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Carlos LozadaStiglitz and Bilmes methodically build a compelling case that the costs of the war far exceed the $500 billion or so officially spent on it thus far. Yet by making many assumptions about the future course of the conflict—from its duration (through at least 2017, they predict) to its impact on global oil prices ($5 to $10 extra per barrel, for seven to eight years)—the authors will leave many readers unconvinced. Will the war prove extraordinarily expensive? Absolutely. But will the price tag be $2 trillion? $3 trillion? $5 trillion? It's impossible to know…Stiglitz and Bilmes should be commended—not disparaged—for their painstaking work. But war critics should weigh the numbers carefully…The book's title suggests a level of precision that is not borne out in its pages. The book's stronger lesson is the sheer range of costs—and foregone opportunities—that the authors ably identify.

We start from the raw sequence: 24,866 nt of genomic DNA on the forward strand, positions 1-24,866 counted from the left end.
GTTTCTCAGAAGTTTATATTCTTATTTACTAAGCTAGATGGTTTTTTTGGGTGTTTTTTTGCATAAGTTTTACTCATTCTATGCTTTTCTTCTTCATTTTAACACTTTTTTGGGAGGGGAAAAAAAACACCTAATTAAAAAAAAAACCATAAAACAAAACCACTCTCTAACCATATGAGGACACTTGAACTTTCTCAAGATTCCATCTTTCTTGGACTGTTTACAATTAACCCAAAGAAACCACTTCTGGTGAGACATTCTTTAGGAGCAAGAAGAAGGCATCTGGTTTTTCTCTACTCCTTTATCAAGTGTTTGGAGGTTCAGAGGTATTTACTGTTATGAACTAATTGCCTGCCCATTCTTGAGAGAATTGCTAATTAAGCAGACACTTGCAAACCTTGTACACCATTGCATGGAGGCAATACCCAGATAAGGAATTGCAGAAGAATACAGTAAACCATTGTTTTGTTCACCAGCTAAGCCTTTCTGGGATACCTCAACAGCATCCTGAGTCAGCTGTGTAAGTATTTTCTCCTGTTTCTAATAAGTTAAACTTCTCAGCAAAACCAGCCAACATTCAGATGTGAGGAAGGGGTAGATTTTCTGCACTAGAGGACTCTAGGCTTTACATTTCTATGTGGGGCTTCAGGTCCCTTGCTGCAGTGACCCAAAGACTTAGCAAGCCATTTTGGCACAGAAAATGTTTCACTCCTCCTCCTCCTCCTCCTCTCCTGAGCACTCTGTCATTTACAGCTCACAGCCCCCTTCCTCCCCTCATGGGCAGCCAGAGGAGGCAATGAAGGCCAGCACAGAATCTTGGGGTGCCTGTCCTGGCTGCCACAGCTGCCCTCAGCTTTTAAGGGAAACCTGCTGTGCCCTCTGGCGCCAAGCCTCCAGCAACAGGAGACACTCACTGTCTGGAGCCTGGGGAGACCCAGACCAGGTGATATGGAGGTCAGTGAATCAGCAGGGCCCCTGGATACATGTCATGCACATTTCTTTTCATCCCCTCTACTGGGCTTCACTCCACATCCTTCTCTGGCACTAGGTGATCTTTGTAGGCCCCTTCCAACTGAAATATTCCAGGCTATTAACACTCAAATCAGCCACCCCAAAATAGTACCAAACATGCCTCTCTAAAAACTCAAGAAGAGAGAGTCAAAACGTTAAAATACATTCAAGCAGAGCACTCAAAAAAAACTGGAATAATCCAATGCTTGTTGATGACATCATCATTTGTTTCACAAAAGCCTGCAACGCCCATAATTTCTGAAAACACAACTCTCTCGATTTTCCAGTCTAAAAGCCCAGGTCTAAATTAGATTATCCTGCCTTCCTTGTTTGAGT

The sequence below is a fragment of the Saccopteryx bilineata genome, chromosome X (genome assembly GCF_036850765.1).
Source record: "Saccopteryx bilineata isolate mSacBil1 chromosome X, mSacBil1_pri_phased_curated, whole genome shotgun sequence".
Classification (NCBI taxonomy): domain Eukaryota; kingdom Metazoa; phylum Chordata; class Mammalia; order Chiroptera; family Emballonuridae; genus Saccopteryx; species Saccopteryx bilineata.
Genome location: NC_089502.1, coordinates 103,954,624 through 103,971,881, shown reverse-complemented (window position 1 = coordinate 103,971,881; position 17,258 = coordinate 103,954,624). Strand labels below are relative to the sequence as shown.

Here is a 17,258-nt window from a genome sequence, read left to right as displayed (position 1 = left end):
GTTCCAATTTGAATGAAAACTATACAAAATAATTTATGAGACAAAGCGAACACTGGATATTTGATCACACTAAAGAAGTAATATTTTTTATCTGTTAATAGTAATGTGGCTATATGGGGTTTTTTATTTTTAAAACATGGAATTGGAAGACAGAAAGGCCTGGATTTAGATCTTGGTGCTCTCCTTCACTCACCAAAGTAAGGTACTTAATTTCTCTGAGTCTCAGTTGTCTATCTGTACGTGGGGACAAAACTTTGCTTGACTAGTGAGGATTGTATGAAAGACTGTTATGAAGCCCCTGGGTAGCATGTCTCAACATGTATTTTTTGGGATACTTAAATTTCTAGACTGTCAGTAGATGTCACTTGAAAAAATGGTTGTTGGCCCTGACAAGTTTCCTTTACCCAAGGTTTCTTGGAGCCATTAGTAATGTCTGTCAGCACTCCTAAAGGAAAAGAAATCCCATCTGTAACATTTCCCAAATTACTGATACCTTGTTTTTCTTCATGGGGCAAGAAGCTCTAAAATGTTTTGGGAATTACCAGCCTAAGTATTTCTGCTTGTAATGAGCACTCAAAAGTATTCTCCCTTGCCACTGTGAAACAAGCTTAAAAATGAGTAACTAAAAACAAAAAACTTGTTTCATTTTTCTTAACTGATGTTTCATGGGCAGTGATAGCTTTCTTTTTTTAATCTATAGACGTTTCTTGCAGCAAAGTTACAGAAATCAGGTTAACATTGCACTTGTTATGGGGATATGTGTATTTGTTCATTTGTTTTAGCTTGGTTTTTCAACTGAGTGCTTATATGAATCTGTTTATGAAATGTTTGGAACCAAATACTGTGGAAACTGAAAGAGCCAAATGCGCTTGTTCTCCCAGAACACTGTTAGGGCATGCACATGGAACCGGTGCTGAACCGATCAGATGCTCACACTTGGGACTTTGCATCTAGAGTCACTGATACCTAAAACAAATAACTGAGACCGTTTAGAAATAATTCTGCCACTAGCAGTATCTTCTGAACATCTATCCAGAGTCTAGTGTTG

—The Washington Post